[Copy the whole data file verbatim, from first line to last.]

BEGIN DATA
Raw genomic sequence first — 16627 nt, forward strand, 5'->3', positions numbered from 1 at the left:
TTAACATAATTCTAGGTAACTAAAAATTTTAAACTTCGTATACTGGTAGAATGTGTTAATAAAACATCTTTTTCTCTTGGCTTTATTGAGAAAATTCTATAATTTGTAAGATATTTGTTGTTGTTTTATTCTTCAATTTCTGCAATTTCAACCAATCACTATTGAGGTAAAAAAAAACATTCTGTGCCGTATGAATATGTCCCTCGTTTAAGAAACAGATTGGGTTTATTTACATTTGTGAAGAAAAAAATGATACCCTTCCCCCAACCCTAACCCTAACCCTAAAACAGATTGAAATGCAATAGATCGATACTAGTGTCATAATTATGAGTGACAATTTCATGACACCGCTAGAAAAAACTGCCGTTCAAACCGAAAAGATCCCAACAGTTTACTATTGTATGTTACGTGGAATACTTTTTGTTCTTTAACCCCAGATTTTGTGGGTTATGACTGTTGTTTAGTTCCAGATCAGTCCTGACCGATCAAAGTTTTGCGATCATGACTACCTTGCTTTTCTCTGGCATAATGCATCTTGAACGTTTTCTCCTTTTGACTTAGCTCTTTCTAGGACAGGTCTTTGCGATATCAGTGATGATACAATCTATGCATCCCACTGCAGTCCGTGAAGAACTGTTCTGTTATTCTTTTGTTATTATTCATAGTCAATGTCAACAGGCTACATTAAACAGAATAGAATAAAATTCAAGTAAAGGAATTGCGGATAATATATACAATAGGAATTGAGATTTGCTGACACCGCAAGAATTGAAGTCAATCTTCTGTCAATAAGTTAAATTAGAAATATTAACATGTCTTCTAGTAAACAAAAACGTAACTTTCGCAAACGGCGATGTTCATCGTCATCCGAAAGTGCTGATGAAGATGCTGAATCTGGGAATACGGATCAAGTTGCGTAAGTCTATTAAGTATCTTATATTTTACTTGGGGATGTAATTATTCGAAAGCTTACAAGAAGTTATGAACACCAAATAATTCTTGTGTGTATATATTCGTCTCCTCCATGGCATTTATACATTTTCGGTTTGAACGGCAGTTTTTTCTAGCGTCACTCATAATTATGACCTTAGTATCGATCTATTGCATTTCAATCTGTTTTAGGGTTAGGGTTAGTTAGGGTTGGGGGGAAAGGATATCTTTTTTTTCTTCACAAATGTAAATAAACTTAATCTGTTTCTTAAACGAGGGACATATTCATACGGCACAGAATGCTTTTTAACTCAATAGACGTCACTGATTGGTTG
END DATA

Raw genomic sequence first — 16627 nt, forward strand, 5'->3', positions numbered from 1 at the left:
TTAACATAATTCTAGGTAACTAAAAATTTTAAACTTCGTATACTGGTAGAATGTGTTAATAAAACATCTTTTTCTCTTGGCTTTATTGAGAAAATTCTATAATTTGTAAGATATTTGTTGTTGTTTTATTCTTCAATTTCTGCAATTTCAACCAATCACTATTGAGGTAAAAAAAAACATTCTGTGCCGTATGAATATGTCCCTCGTTTAAGAAACAGATTGGGTTTATTTACATTTGTGAAGAAAAAAATGATACCCTTCCCCCAACCCTAACCCTAACCCTAAAACAGATTGAAATGCAATAGATCGATACTAGTGTCATAATTATGAGTGACAATTTCATGACACCGCTAGAAAAAACTGCCGTTCAAACCGAAAAGATCCCAACAGTTTACTATTGTATGTTACGTGGAATACTTTTTGTTCTTTAACCCCAGATTTTGTGGGTTATGACTGTTGTTTAGTTCCAGATCAGTCCTGACCGATCAAAGTTTTGCGATCATGACTACCTTGCTTTTCTCTGGCATAATGCATCTTGAACGTTTTCTCCTTTTGACTTAGCTCTTTCTAGGACAGGTCTTTGCGATATCAGTGATGATACAATCTATGCATCCCACTGCAGTCCGTGAAGAACTGTTCTGTTATTCTTTTGTTATTATTCATAGTCAATGTCAACAGGCTACATTAAACAGAATAGAATAAAATTCAAGTAAAGGAATTGCGGATAATATATACAATAGGAATTGAGATTTGCTGACACCGCAAGAATTGAAGTCAATCTTCTGTCAATAAGTTAAATTAGAAATATTAACATGTCTTCTAGTAAACAAAAACGTAACTTTCGCAAACGGCGATGTTCATCGTCATCCGAAAGTGCTGATGAAGATGCTGAATCTGGGAATACGGATCAAGTTGCGTAAGTCTATTAAGTATCTTATATTTTACTTGGGGATGTAATTATTCGAAAGCTTACAAGAAGTTATGAACACCAAATAATTCTTGTGTGTATATATTCGTCTCCTCCATGGCATTTATACATTTTCGGTTTGAACGGCAGTTTTTTCTAGCGTCACTCATAATTATGACCTTAGTATCGATCTATTGCATTTCAATCTGTTTTAGGGTTAGGGTTAGTTAGGGTTGGGGGGAAAGGATATCTTTTTTTTCTTCACAAATGTAAATAAACTTAATCTGTTTCTTAAACGAGGGACATATTCATACGGCACAGAATGCTTTTTAACTCAATAGACGTCACTGATTGGTTG